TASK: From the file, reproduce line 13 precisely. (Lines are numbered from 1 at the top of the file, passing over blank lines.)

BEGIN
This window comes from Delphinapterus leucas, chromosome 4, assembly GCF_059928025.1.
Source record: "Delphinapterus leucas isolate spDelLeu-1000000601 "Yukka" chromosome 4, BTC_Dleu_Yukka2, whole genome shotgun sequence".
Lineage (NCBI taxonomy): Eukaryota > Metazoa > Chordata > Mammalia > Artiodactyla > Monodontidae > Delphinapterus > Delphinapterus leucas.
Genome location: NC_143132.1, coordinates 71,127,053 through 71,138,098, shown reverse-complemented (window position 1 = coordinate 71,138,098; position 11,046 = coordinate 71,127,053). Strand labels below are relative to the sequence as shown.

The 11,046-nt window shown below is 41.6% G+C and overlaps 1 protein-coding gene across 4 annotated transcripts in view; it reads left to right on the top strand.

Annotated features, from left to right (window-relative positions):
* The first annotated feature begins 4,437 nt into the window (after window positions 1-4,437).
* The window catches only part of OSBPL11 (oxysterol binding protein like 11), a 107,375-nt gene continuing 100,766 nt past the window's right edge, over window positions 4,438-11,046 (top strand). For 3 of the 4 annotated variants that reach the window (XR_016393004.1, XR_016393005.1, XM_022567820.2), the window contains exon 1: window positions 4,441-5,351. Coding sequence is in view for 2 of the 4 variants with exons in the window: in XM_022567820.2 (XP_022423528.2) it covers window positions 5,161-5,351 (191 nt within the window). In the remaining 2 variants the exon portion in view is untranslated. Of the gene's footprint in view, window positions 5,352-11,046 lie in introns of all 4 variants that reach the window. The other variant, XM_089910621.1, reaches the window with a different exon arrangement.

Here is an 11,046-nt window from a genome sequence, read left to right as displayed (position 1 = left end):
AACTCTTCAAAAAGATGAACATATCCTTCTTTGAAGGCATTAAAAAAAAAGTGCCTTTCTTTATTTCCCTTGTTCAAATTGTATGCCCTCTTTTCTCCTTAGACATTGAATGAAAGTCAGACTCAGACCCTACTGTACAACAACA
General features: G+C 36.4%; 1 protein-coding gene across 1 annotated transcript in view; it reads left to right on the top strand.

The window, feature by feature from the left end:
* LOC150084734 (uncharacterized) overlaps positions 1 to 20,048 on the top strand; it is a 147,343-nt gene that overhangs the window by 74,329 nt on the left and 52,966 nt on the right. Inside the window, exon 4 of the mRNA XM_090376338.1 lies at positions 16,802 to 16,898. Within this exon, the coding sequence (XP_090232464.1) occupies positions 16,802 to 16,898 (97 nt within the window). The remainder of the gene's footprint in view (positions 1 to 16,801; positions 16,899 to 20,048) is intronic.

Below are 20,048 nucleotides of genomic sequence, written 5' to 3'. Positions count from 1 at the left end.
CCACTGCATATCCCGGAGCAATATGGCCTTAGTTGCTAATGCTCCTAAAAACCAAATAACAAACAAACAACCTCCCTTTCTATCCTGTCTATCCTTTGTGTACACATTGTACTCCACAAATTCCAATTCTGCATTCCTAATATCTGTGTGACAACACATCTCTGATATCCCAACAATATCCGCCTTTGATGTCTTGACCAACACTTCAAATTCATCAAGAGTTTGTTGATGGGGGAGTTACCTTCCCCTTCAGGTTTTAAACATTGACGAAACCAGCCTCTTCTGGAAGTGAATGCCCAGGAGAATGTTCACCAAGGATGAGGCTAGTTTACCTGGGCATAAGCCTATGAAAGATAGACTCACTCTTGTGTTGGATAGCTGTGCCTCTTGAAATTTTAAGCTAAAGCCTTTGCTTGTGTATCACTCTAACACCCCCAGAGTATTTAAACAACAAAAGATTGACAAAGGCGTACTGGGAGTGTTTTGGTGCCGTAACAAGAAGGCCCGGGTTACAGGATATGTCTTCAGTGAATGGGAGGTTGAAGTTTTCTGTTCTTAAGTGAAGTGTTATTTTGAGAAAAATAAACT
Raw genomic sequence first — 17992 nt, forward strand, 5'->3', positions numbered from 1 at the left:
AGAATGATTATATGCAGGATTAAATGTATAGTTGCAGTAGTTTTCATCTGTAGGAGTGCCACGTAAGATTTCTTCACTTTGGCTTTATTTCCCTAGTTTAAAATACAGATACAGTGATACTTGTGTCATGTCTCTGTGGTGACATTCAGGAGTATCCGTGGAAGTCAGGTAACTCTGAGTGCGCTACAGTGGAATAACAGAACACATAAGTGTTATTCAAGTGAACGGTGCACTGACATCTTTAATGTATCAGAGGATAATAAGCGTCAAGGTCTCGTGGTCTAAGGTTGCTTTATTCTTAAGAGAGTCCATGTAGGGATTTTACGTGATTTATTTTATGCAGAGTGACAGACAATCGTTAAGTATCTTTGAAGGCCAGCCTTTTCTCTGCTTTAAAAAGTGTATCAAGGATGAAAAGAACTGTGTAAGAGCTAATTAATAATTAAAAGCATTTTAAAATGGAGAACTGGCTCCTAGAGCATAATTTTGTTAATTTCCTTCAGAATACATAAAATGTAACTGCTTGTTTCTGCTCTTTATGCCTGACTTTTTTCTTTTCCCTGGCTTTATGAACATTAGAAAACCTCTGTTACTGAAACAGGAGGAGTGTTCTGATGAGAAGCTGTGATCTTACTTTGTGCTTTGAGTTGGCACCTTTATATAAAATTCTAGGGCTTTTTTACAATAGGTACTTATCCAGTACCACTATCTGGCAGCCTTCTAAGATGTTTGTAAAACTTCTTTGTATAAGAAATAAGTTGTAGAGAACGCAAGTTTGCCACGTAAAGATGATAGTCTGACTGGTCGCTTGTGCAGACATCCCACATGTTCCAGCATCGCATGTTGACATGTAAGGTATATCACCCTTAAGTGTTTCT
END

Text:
* LOC150084734 (uncharacterized) overlaps positions 1 to 20,048 on the top strand; it is a 147,343-nt gene that overhangs the window by 74,329 nt on the left and 52,966 nt on the right. Inside the window, exon 4 of the mRNA XM_090376338.1 lies at positions 16,802 to 16,898. Within this exon, the coding sequence (XP_090232464.1) occupies positions 16,802 to 16,898 (97 nt within the window). The remainder of the gene's footprint in view (positions 1 to 16,801; positions 16,899 to 20,048) is intronic.